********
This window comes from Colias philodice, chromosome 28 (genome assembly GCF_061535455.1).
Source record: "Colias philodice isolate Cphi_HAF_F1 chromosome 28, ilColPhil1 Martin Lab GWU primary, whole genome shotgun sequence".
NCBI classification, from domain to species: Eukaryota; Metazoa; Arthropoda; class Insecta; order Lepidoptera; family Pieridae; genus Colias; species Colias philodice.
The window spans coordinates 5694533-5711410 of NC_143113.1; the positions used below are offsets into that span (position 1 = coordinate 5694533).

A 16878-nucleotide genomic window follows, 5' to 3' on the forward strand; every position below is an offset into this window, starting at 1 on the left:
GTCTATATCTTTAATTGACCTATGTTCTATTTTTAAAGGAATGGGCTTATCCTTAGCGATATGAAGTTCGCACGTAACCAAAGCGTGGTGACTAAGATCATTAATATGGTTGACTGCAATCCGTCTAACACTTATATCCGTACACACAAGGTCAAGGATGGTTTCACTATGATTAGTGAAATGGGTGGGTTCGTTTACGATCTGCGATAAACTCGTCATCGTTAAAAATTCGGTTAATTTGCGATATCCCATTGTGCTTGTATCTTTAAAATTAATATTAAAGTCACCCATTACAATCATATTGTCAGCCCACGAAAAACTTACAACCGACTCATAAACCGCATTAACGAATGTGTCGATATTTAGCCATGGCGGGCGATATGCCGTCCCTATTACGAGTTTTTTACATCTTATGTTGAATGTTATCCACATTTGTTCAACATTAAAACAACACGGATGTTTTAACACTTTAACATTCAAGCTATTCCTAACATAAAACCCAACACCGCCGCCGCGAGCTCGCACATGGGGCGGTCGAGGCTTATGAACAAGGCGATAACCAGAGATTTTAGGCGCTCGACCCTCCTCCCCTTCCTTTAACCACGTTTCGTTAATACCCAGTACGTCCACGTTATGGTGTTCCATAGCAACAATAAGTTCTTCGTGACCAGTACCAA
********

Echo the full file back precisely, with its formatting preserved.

This window comes from Colias philodice, chromosome 28 (genome assembly GCF_061535455.1).
Source record: "Colias philodice isolate Cphi_HAF_F1 chromosome 28, ilColPhil1 Martin Lab GWU primary, whole genome shotgun sequence".
NCBI classification, from domain to species: Eukaryota; Metazoa; Arthropoda; class Insecta; order Lepidoptera; family Pieridae; genus Colias; species Colias philodice.
The window spans coordinates 5694533-5711410 of NC_143113.1; the positions used below are offsets into that span (position 1 = coordinate 5694533).

A 16878-nucleotide genomic window follows, 5' to 3' on the forward strand; every position below is an offset into this window, starting at 1 on the left:
GTCTATATCTTTAATTGACCTATGTTCTATTTTTAAAGGAATGGGCTTATCCTTAGCGATATGAAGTTCGCACGTAACCAAAGCGTGGTGACTAAGATCATTAATATGGTTGACTGCAATCCGTCTAACACTTATATCCGTACACACAAGGTCAAGGATGGTTTCACTATGATTAGTGAAATGGGTGGGTTCGTTTACGATCTGCGATAAACTCGTCATCGTTAAAAATTCGGTTAATTTGCGATATCCCATTGTGCTTGTATCTTTAAAATTAATATTAAAGTCACCCATTACAATCATATTGTCAGCCCACGAAAAACTTACAACCGACTCATAAACCGCATTAACGAATGTGTCGATATTTAGCCATGGCGGGCGATATGCCGTCCCTATTACGAGTTTTTTACATCTTATGTTGAATGTTATCCACATTTGTTCAACATTAAAACAACACGGATGTTTTAACACTTTAACATTCAAGCTATTCCTAACATAAAACCCAACACCGCCGCCGCGAGCTCGCACATGGGGCGGTCGAGGCTTATGAACAAGGCGATAACCAGAGATTTTAGGCGCTCGACCCTCCTCCCCTTCCTTTAACCACGTTTCGTTAATACCCAGTACGTCCACGTTATGGTGTTCCATAGCAACAATAAGTTCTTCGTGACCAGTACCAA